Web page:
In a meeting of the Senate Judiciary Committee yesterday, Senator Richard Durbin of Illinois noted a small piece of history that is nevertheless important for understanding the path history has taken. Regarding the confirmation hearing of Jay Bybee in 2001, Dick Durbin noted:
We saw what happened when Mr. Bybee was head of the Office of Legal Counsel. I might remind my colleagues that in 2001, this committee held a hearing on the nomination of Jay Bybee to head this office. One member of the committee, Senator Kohl, one, was present at the hearing. Mr. Bybee was asked six questions. Six questions. Then unanimously confirmed.
“All that is needed for the triumph of evil is for good men to do nothing.” So said somebody or other in history, unattended now because the source is lost. When good men, or good women, or even mediocre men and women absent themselves, they make it more likely for bad decisions to proceed unchecked. After his confirmation to lead the OLC, Jay Bybee wrote legal memos that declared federal laws against torture to be inapplicable because to outlaw torture would negate Bybee’s imagined power of the president as Commander-in-Chief to do whatever he sees fit to protect the country. Bybee further proclaimed that, despite clear standards to the contrary in federal law and treaty agreements, in any case no act to be torture unless it produced sensations of major organ failure or death. Bybee’s legal memos led to the erection of a system of torture in which doctors participated in order to keep detainees on the right side of the border between life and death and, among other things, in which just one man was drowned 183 times.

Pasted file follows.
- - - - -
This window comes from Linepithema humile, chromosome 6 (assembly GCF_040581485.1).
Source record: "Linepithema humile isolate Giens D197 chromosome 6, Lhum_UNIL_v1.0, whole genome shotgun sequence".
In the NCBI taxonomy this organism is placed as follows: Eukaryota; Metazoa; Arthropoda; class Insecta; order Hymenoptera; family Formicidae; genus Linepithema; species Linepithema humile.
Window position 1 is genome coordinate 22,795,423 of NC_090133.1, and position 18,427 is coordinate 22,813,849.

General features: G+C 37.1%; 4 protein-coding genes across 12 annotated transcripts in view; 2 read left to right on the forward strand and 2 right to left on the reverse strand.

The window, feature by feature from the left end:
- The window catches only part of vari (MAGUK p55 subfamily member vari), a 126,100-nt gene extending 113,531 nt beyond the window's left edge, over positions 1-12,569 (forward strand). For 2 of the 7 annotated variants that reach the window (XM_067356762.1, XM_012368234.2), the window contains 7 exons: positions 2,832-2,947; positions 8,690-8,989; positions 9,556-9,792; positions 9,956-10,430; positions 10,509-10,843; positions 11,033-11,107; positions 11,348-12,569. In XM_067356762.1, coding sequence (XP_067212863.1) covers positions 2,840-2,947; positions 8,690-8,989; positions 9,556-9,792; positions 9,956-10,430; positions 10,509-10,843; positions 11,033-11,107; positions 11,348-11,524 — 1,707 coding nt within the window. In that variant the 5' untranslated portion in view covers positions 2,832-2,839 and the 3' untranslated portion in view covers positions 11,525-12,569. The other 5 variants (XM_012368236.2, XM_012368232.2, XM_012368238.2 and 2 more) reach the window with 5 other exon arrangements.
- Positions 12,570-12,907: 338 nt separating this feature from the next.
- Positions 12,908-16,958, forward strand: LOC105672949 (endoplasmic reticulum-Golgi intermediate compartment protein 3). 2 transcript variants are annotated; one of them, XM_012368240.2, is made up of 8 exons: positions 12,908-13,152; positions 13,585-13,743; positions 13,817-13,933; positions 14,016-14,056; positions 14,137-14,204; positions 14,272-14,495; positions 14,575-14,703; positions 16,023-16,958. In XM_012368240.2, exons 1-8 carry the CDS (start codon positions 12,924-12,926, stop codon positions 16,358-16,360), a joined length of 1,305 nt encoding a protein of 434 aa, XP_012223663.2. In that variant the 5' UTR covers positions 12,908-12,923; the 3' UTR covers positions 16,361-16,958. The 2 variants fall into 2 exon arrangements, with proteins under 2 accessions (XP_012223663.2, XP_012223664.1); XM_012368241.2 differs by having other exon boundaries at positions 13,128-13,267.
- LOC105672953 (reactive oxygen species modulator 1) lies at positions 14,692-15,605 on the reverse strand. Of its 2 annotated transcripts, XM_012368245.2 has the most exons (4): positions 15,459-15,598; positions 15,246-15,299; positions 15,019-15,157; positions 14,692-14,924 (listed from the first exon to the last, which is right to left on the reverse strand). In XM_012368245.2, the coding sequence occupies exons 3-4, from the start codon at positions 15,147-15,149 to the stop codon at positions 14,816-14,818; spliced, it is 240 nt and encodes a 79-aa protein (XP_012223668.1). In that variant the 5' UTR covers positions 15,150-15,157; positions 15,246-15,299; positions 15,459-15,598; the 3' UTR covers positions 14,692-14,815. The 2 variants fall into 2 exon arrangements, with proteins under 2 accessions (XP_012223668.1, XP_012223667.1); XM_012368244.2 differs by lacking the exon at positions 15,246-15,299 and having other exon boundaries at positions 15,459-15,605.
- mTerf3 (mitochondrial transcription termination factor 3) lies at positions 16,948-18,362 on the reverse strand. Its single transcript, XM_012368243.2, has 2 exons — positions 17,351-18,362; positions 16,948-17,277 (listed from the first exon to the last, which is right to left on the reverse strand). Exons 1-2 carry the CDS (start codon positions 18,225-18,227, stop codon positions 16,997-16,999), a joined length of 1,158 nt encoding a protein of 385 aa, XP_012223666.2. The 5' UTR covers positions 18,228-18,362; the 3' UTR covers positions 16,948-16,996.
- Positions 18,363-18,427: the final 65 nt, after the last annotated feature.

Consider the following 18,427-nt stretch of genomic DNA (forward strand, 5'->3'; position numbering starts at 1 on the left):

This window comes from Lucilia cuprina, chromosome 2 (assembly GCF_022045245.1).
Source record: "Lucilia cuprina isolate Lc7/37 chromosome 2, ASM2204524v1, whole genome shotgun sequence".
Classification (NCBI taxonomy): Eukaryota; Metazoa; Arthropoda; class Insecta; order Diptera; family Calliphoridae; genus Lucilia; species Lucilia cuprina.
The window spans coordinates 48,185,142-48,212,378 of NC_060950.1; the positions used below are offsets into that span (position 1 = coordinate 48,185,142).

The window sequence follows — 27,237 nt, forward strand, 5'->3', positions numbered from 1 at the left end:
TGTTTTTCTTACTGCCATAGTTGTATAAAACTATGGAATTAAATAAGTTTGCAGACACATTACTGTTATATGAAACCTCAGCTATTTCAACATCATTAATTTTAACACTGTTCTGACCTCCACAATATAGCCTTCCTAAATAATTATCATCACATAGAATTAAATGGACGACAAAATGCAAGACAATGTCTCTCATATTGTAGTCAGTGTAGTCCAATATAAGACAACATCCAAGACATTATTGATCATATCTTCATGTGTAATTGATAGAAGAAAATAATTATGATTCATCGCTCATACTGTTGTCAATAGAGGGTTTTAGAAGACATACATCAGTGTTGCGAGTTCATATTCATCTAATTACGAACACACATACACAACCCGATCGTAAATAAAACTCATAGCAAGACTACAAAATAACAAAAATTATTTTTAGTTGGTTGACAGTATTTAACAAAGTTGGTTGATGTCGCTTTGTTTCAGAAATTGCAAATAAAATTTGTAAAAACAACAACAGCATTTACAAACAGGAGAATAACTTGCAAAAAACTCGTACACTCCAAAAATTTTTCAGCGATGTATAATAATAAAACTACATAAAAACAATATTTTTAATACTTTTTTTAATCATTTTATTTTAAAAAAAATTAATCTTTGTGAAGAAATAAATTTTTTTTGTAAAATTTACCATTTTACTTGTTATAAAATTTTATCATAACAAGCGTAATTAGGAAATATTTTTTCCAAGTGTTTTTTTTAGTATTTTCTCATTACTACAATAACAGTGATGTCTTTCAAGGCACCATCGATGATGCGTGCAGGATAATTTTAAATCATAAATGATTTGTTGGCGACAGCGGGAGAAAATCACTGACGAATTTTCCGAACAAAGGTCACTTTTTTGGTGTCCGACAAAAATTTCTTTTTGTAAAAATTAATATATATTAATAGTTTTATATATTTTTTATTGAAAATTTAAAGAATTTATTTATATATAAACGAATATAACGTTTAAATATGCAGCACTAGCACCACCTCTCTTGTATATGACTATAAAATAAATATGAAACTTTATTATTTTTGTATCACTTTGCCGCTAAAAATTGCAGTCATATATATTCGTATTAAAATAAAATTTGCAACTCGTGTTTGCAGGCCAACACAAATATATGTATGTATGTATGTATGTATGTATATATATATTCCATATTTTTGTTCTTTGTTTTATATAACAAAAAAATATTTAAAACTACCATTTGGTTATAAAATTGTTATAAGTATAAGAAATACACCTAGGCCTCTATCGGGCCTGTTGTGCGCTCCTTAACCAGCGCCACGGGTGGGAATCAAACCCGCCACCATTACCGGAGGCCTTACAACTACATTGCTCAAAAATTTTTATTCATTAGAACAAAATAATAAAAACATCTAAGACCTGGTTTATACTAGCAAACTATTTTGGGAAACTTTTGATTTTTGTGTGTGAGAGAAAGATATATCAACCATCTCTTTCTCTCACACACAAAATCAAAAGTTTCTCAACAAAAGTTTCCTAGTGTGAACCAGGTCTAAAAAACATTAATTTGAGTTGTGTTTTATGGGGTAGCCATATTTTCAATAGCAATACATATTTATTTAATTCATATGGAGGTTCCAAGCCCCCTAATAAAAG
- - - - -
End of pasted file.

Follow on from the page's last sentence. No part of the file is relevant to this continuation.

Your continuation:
How does torture happen? Yes, the Bush administration had to decide to engage in it. But the Congress also had to decide not to watch, not to ask, not to trouble about it. Indeed, most of the Senators tasked with reviewing Bush’s nominees decided not even to show up.